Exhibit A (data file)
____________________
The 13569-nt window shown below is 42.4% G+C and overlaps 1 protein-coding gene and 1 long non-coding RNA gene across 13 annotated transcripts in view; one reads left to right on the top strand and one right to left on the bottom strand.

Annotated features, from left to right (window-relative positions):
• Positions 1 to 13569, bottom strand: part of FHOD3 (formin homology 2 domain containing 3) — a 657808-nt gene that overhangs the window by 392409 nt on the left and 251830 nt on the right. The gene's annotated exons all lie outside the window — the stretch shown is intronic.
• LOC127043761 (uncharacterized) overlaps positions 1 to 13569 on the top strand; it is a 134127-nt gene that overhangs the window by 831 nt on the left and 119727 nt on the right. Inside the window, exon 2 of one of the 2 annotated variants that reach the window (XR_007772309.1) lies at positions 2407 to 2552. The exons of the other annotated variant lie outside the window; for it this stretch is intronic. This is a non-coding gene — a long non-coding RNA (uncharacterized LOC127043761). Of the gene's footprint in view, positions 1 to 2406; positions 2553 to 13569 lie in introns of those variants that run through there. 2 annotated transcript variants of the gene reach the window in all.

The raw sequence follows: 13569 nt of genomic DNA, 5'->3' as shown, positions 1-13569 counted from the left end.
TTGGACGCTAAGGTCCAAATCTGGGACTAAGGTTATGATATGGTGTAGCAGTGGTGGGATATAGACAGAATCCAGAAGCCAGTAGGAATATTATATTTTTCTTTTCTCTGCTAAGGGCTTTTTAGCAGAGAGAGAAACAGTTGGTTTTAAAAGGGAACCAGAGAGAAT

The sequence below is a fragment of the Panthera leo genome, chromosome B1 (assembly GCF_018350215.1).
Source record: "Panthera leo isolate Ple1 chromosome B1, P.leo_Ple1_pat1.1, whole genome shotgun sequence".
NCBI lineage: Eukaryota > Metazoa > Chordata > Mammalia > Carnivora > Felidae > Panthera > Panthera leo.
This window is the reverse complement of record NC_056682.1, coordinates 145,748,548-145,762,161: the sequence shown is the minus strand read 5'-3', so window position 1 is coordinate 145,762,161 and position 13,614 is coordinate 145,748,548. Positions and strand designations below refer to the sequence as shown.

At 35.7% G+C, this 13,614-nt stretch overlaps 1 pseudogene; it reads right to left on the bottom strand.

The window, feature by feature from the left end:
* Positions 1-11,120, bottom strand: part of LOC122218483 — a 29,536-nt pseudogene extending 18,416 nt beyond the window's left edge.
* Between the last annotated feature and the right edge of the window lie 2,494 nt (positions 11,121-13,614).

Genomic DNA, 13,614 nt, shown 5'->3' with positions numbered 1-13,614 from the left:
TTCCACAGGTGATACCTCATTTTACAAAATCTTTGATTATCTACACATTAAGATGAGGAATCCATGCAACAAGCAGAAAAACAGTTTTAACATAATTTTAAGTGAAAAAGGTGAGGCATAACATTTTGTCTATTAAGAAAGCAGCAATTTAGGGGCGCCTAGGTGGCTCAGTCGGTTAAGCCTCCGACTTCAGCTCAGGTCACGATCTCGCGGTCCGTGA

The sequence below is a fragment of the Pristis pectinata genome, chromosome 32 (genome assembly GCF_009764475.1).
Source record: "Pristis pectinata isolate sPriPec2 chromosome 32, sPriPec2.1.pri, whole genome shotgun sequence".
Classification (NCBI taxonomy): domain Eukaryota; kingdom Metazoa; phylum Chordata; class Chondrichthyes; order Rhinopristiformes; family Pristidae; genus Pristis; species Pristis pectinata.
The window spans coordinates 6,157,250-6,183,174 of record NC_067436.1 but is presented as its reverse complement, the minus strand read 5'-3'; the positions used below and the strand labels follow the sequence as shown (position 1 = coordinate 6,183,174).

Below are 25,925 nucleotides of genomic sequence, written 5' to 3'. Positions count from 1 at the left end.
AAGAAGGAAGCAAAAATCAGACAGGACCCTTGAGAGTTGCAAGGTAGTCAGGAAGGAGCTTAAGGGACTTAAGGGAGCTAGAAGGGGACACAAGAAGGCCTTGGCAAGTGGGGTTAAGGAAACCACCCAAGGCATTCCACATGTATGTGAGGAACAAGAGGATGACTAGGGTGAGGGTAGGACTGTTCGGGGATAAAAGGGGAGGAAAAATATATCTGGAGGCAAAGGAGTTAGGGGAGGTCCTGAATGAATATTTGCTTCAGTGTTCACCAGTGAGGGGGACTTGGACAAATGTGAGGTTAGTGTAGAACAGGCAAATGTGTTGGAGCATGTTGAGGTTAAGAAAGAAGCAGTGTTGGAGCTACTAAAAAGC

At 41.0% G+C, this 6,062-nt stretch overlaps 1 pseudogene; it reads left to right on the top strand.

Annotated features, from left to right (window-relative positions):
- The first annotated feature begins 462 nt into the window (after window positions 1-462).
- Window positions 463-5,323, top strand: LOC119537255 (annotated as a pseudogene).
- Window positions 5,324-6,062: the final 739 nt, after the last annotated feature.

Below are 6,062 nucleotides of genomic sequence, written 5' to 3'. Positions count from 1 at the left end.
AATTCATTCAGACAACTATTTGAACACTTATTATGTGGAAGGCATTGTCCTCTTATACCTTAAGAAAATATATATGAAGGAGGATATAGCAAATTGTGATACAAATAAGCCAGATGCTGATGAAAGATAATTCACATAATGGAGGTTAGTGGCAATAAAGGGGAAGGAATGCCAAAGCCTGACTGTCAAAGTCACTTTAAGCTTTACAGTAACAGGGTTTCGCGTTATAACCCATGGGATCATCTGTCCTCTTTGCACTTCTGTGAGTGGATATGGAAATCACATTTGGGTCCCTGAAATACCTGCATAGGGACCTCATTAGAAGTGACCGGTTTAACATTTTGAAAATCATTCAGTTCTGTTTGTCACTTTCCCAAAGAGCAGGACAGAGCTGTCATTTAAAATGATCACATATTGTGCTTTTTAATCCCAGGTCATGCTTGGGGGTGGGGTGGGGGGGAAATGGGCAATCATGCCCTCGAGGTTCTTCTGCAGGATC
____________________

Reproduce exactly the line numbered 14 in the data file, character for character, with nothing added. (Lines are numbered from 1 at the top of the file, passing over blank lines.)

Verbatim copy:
* Between the last annotated feature and the right edge of the window lie 2,494 nt (positions 11,121-13,614).